This process might sound like a lot of peuso-science, touchy-feely work to you. However, the very same McKinsey researchers previously mentioned found that people who are fulfilled at work are more productive, more resilient, and more likely to stay in the company. They are even healthier on average, which is so important in our COVID-19 world! Giving your employees a purpose- and fulfilling that purpose- has so many benefits not just for your workers, but for the wider company as well. The potential results are worth all the effort.
Review your pay scale and benefits
While it isn’t the only factor when deciding to leave or stay in a particular position, it’s no secret that pay plays a significant role in resignation. In fact, a Pew Research survey found that low pay and lack of opportunities for advancement (such as promotions) were the top two reasons why employees quit a job in 2021. Additionally, a Gallup poll revealed that 64% of employees accepted a new job because of higher pay or better benefits.
In some ways, this “Great Resignation” is a perfect opportunity for employers to review their company’s salaries and benefits. There are multiple ways that you can benchmark your pay in our rapidly evolving labor market. You could perform a third-party compensation analysis, or look at salary guides and pay calculators. Considering the costs of living expenses in the areas which your employees live and work is a great way to support your workers- and show that you care. Another option is to study reports on the various job titles you employ. Research will be useful as you calculate the best salary and benefits for your workers in order to improve your company’s resignation rate.
There are smaller ways to support your employees financially, too. Incentive programs can foster employee engagement and morale, as well as loyalty to the company. Performance, metric-related, and attendance bonuses are all very effective ways to keep your employees showing up and working hard. Employee referral programs can help you not only find new workers, but the added rewards will encourage your current employees to stay with your company as well.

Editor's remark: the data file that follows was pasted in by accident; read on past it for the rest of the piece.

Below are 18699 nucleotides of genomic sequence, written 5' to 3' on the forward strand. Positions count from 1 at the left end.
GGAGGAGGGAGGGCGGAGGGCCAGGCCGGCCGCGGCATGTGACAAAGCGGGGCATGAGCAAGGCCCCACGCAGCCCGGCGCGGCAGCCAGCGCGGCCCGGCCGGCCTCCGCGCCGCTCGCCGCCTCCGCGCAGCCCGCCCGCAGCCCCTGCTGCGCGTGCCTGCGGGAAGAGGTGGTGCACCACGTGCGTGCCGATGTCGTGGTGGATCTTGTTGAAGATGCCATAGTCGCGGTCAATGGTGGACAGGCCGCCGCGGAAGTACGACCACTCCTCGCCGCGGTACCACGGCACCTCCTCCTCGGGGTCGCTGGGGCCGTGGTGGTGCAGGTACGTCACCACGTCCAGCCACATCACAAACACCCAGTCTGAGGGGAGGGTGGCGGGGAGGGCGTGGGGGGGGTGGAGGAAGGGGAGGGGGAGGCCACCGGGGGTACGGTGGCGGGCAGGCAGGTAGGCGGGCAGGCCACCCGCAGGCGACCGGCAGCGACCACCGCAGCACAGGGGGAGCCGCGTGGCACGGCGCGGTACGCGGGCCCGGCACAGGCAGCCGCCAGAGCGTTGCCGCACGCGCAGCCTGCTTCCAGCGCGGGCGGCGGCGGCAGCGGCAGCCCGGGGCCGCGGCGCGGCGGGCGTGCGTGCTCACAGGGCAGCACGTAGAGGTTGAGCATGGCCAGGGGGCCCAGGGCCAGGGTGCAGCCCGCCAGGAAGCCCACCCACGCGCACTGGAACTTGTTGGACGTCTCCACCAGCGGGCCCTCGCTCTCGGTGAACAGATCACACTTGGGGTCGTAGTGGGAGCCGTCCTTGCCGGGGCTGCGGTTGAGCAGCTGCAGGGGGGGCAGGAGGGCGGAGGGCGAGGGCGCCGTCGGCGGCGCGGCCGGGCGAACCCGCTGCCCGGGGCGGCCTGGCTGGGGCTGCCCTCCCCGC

Another option is to continuously update your employees on all the benefits you offer. In the bustle of daily life, it is easy for workers to forget that health insurance, 401K plans, retirement plans, and other employer-funded programs are all a part of an employee’s total compensation. End-of-the-year compensation summaries may be a good way to remind your employees of the bigger picture, especially if changes to those benefits have recently taken place.
Tip: Don’t forget your tenured employees! If you’re hiring people with less experience and paying them more, you may want to review how you’re paying employees across the board. Your long-standing workers may have had less significant increases over the years, but could get recruited at other companies for much higher pay rates. Don’t financially penalize those who have been reliable, loyal contributors to your organization. The tenured employees will be your examples to your new workers of your company policies, culture, and values, as well as what these new employees could become if they stay with your company through this “Great Resignation.”
The Great Resignation has, perhaps, changed the labor market forever. Remote working during the pandemic has expedited workers into taking a firm stance on what they need out of a job: engagement, recognition, purpose, higher pay, and more benefits. Americans want to pursue work they genuinely believe in, feel heard in their work environment, and be compensated at fair market rates.
If the Harvard Business Review is correct, and the Great Resignation is here to stay, then companies must adjust and catch up. Employers have to identify ways to keep their workers content and engaged- which will, consequently, benefit their entire organization as a whole.
The Great Resignation, therefore, may not be the disastrous crisis that we think it is. If business leaders play their cards right, it might actually turn into something different that will transform the labor market for the better. The Great Resignation is an opportunity for innovation, and for employers to creatively satisfy the long-standing needs of the workforce as a whole.